We Know Where Your Browser Lives

date:2010-05-28 14:03
category:javascript, opinion, web development
tags:browser, cloud, firefox, geolocation

image Maybe I’m a little late in finding this, but if you have FireFox 3.5 or higher try clicking this link (you will have to agree to let your browser divulge your location to open the link). The JavaScript code run when clicking the link is as follows, and can also be pasted directly into your address bar:


I believe the navigator.geolocation object is also available in Safari, iPhone, and Chrome. The Mozilla documentation provides more details on its use. This StackOverflow question asks which browsers and devices it applies to, and this is set to grow if it becomes part of the browser standards - the W3C has an online draft Geolocation API Specification. They list the following use cases:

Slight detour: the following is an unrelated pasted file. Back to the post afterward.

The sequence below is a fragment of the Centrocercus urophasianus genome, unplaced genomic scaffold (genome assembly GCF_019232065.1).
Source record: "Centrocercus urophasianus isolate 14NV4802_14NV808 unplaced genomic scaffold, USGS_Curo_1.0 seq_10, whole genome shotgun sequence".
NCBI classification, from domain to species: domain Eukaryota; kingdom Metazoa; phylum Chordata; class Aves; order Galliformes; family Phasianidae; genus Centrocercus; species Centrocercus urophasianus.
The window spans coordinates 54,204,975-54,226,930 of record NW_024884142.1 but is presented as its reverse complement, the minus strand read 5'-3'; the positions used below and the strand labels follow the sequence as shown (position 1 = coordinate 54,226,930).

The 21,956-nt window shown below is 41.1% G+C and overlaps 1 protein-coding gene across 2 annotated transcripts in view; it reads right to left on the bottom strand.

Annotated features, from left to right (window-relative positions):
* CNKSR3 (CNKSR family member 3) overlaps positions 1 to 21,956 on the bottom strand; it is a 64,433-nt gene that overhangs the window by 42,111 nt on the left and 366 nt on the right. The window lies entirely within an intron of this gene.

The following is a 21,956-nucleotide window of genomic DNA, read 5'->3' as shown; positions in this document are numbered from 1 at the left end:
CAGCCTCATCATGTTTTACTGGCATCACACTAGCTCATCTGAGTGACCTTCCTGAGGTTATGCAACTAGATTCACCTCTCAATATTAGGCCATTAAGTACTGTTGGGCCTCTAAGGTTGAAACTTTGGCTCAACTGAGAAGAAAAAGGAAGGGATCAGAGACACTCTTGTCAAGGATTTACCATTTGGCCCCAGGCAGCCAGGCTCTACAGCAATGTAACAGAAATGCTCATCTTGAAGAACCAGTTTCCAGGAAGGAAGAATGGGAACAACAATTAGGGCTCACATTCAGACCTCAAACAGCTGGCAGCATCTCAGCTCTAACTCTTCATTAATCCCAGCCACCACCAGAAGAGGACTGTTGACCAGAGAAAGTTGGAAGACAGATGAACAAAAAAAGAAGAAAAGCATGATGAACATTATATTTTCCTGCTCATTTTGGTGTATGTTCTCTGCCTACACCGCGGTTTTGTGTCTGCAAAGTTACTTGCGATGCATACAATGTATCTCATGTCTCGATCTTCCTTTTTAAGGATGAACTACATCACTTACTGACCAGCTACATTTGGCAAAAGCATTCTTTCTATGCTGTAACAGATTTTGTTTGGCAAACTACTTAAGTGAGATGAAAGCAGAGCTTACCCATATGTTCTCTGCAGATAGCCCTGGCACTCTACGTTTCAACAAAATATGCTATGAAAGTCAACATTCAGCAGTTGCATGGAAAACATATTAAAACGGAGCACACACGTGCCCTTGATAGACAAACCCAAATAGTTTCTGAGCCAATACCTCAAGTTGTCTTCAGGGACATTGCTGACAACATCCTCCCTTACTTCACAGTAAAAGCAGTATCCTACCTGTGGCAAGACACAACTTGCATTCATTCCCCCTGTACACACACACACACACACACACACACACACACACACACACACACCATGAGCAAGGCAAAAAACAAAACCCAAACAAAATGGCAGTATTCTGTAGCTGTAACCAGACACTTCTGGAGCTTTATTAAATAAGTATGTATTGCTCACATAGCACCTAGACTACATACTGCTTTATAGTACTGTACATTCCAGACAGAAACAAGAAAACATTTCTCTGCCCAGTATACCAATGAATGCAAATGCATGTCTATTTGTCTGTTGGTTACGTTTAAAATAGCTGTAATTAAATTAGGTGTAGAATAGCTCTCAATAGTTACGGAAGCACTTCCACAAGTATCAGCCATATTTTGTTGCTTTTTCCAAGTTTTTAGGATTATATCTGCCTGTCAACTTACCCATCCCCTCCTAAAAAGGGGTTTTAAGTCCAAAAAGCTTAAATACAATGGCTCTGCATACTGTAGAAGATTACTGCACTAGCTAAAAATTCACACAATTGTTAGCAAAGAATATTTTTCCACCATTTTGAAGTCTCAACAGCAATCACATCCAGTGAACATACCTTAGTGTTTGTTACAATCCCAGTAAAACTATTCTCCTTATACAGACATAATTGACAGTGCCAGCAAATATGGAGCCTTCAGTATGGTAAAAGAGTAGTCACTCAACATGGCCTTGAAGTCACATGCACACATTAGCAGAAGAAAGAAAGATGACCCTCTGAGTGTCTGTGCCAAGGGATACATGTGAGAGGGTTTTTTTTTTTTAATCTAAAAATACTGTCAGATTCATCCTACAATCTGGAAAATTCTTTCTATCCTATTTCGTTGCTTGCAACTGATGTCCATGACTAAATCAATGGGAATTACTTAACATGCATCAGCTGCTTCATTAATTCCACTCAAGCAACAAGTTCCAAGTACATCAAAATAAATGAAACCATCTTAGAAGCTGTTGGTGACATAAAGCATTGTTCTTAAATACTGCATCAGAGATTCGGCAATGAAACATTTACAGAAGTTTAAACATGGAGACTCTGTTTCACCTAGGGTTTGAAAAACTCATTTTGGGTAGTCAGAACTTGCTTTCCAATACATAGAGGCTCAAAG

• Find points of interest in the user’s area
  • Annotating content with location information
  • Show the user’s position on a map
  • Turn-by-turn route navigation
  • Alerts when points of interest are in the user’s vicinity
  • Up-to-date local information
  • Location-tagged status updates in social networking applications

There is also a framework API aligned to the W3C specification at http://code.google.com/p/geo-location-javascript/

In the week that ArcGIS is released as a “cloud service”, I believe the real power of the Internet will come more from manipulating and combining data services than putting desktop applications in a browser. Especially if these applications can’t easily integrate open web services. When the full range of ArcGIS geoprocessing tools can be fed streams of GeoJSON, combined with user location, then the geocloud will have truely arrived.



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